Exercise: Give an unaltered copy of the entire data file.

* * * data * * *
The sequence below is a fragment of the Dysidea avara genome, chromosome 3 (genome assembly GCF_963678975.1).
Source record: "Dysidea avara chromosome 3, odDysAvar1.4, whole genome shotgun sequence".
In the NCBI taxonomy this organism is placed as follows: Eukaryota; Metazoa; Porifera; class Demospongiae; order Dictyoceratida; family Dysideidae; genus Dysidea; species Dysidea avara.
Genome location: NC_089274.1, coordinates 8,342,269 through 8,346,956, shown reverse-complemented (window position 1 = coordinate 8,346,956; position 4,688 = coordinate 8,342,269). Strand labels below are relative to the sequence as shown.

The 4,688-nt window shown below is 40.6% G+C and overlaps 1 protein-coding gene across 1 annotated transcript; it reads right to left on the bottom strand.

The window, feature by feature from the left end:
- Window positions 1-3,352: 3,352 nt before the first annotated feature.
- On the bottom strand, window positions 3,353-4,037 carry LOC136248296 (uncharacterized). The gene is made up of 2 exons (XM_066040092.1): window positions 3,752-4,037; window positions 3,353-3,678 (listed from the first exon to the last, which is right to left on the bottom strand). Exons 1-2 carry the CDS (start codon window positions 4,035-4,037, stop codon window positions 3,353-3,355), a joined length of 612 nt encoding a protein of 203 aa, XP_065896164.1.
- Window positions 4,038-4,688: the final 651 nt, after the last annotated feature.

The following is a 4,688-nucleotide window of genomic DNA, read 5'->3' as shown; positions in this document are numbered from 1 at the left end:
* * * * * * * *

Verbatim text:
The sequence below is a fragment of the Dysidea avara genome, chromosome 3 (genome assembly GCF_963678975.1).
Source record: "Dysidea avara chromosome 3, odDysAvar1.4, whole genome shotgun sequence".
In the NCBI taxonomy this organism is placed as follows: Eukaryota; Metazoa; Porifera; class Demospongiae; order Dictyoceratida; family Dysideidae; genus Dysidea; species Dysidea avara.
Genome location: NC_089274.1, coordinates 8,342,269 through 8,346,956, shown reverse-complemented (window position 1 = coordinate 8,346,956; position 4,688 = coordinate 8,342,269). Strand labels below are relative to the sequence as shown.

The 4,688-nt window shown below is 40.6% G+C and overlaps 1 protein-coding gene across 1 annotated transcript; it reads right to left on the bottom strand.

The window, feature by feature from the left end:
- Window positions 1-3,352: 3,352 nt before the first annotated feature.
- On the bottom strand, window positions 3,353-4,037 carry LOC136248296 (uncharacterized). The gene is made up of 2 exons (XM_066040092.1): window positions 3,752-4,037; window positions 3,353-3,678 (listed from the first exon to the last, which is right to left on the bottom strand). Exons 1-2 carry the CDS (start codon window positions 4,035-4,037, stop codon window positions 3,353-3,355), a joined length of 612 nt encoding a protein of 203 aa, XP_065896164.1.
- Window positions 4,038-4,688: the final 651 nt, after the last annotated feature.

The following is a 4,688-nucleotide window of genomic DNA, read 5'->3' as shown; positions in this document are numbered from 1 at the left end: